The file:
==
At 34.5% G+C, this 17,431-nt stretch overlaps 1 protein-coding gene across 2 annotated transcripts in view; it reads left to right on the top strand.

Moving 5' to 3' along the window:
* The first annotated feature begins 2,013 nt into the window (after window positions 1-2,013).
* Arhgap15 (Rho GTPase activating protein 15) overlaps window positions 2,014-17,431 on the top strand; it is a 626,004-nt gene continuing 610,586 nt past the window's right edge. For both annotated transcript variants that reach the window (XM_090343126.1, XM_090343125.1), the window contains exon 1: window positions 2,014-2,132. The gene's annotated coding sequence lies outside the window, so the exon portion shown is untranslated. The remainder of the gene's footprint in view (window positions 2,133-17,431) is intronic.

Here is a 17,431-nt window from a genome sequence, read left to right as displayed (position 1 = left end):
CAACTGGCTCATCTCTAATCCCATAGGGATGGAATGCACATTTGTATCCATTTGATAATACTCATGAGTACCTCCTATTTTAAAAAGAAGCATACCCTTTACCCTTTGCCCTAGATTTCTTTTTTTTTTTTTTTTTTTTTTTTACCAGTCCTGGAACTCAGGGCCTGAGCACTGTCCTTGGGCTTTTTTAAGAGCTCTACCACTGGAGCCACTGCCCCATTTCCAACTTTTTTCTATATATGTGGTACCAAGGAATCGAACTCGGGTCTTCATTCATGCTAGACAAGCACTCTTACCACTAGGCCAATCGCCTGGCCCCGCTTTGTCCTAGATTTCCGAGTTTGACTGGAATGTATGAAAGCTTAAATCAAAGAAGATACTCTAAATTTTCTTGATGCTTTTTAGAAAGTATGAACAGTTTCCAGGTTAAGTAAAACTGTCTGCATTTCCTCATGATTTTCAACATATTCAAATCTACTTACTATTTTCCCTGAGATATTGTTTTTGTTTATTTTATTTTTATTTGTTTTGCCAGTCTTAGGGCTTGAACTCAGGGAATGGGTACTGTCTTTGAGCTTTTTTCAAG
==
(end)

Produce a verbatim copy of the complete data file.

At 34.5% G+C, this 17,431-nt stretch overlaps 1 protein-coding gene across 2 annotated transcripts in view; it reads left to right on the top strand.

Moving 5' to 3' along the window:
* The first annotated feature begins 2,013 nt into the window (after window positions 1-2,013).
* Arhgap15 (Rho GTPase activating protein 15) overlaps window positions 2,014-17,431 on the top strand; it is a 626,004-nt gene continuing 610,586 nt past the window's right edge. For both annotated transcript variants that reach the window (XM_090343126.1, XM_090343125.1), the window contains exon 1: window positions 2,014-2,132. The gene's annotated coding sequence lies outside the window, so the exon portion shown is untranslated. The remainder of the gene's footprint in view (window positions 2,133-17,431) is intronic.

Here is a 17,431-nt window from a genome sequence, read left to right as displayed (position 1 = left end):
CAACTGGCTCATCTCTAATCCCATAGGGATGGAATGCACATTTGTATCCATTTGATAATACTCATGAGTACCTCCTATTTTAAAAAGAAGCATACCCTTTACCCTTTGCCCTAGATTTCTTTTTTTTTTTTTTTTTTTTTTTTACCAGTCCTGGAACTCAGGGCCTGAGCACTGTCCTTGGGCTTTTTTAAGAGCTCTACCACTGGAGCCACTGCCCCATTTCCAACTTTTTTCTATATATGTGGTACCAAGGAATCGAACTCGGGTCTTCATTCATGCTAGACAAGCACTCTTACCACTAGGCCAATCGCCTGGCCCCGCTTTGTCCTAGATTTCCGAGTTTGACTGGAATGTATGAAAGCTTAAATCAAAGAAGATACTCTAAATTTTCTTGATGCTTTTTAGAAAGTATGAACAGTTTCCAGGTTAAGTAAAACTGTCTGCATTTCCTCATGATTTTCAACATATTCAAATCTACTTACTATTTTCCCTGAGATATTGTTTTTGTTTATTTTATTTTTATTTGTTTTGCCAGTCTTAGGGCTTGAACTCAGGGAATGGGTACTGTCTTTGAGCTTTTTTCAAG